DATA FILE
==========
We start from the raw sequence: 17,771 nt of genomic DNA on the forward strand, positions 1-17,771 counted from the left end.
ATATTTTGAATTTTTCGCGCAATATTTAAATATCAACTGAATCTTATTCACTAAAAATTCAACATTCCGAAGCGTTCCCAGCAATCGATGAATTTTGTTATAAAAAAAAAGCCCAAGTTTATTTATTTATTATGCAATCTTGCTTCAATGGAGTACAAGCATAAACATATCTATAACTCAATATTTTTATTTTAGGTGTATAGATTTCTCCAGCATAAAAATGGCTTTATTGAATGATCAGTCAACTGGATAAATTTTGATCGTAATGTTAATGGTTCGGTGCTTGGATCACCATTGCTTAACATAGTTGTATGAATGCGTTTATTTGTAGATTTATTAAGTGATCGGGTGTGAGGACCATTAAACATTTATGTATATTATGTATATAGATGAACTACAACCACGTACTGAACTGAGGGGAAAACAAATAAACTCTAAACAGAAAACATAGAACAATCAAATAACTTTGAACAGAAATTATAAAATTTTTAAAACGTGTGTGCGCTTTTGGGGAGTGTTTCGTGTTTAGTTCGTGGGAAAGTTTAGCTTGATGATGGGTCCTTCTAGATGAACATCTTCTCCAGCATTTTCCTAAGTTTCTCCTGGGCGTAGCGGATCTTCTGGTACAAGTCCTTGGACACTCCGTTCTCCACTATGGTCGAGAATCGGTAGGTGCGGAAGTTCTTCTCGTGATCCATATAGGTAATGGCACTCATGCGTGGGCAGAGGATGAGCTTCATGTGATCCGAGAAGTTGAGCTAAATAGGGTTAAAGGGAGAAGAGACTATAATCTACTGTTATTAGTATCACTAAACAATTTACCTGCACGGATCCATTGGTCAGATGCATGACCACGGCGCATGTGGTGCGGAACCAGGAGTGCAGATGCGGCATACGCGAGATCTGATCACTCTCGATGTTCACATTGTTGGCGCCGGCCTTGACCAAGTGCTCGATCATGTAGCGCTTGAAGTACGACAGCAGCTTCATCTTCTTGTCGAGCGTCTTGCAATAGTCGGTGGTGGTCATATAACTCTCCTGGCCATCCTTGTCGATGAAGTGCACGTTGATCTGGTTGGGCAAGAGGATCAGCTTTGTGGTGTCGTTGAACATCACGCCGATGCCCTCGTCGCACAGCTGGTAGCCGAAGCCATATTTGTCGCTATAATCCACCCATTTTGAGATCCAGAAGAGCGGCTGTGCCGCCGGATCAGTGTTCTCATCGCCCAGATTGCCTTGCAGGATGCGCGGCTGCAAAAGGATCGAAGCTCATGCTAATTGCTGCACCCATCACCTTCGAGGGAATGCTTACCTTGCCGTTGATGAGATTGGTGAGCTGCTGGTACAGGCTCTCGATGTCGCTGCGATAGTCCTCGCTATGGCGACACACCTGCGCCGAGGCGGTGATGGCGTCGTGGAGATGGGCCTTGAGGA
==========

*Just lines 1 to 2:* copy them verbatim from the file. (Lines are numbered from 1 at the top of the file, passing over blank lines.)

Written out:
We start from the raw sequence: 17,771 nt of genomic DNA on the forward strand, positions 1-17,771 counted from the left end.
ATATTTTGAATTTTTCGCGCAATATTTAAATATCAACTGAATCTTATTCACTAAAAATTCAACATTCCGAAGCGTTCCCAGCAATCGATGAATTTTGTTATAAAAAAAAAGCCCAAGTTTATTTATTTATTATGCAATCTTGCTTCAATGGAGTACAAGCATAAACATATCTATAACTCAATATTTTTATTTTAGGTGTATAGATTTCTCCAGCATAAAAATGGCTTTATTGAATGATCAGTCAACTGGATAAATTTTGATCGTAATGTTAATGGTTCGGTGCTTGGATCACCATTGCTTAACATAGTTGTATGAATGCGTTTATTTGTAGATTTATTAAGTGATCGGGTGTGAGGACCATTAAACATTTATGTATATTATGTATATAGATGAACTACAACCACGTACTGAACTGAGGGGAAAACAAATAAACTCTAAACAGAAAACATAGAACAATCAAATAACTTTGAACAGAAATTATAAAATTTTTAAAACGTGTGTGCGCTTTTGGGGAGTGTTTCGTGTTTAGTTCGTGGGAAAGTTTAGCTTGATGATGGGTCCTTCTAGATGAACATCTTCTCCAGCATTTTCCTAAGTTTCTCCTGGGCGTAGCGGATCTTCTGGTACAAGTCCTTGGACACTCCGTTCTCCACTATGGTCGAGAATCGGTAGGTGCGGAAGTTCTTCTCGTGATCCATATAGGTAATGGCACTCATGCGTGGGCAGAGGATGAGCTTCATGTGATCCGAGAAGTTGAGCTAAATAGGGTTAAAGGGAGAAGAGACTATAATCTACTGTTATTAGTATCACTAAACAATTTACCTGCACGGATCCATTGGTCAGATGCATGACCACGGCGCATGTGGTGCGGAACCAGGAGTGCAGATGCGGCATACGCGAGATCTGATCACTCTCGATGTTCACATTGTTGGCGCCGGCCTTGACCAAGTGCTCGATCATGTAGCGCTTGAAGTACGACAGCAGCTTCATCTTCTTGTCGAGCGTCTTGCAATAGTCGGTGGTGGTCATATAACTCTCCTGGCCATCCTTGTCGATGAAGTGCACGTTGATCTGGTTGGGCAAGAGGATCAGCTTTGTGGTGTCGTTGAACATCACGCCGATGCCCTCGTCGCACAGCTGGTAGCCGAAGCCATATTTGTCGCTATAATCCACCCATTTTGAGATCCAGAAGAGCGGCTGTGCCGCCGGATCAGTGTTCTCATCGCCCAGATTGCCTTGCAGGATGCGCGGCTGCAAAAGGATCGAAGCTCATGCTAATTGCTGCACCCATCACCTTCGAGGGAATGCTTACCTTGCCGTTGATGAGATTGGTGAGCTGCTGGTACAGGCTCTCGATGTCGCTGCGATAGTCCTCGCTATGGCGACACACCTGCGCCGAGGCGGTGATGGCGTCGTGGAGATGGGCCTTGAGGA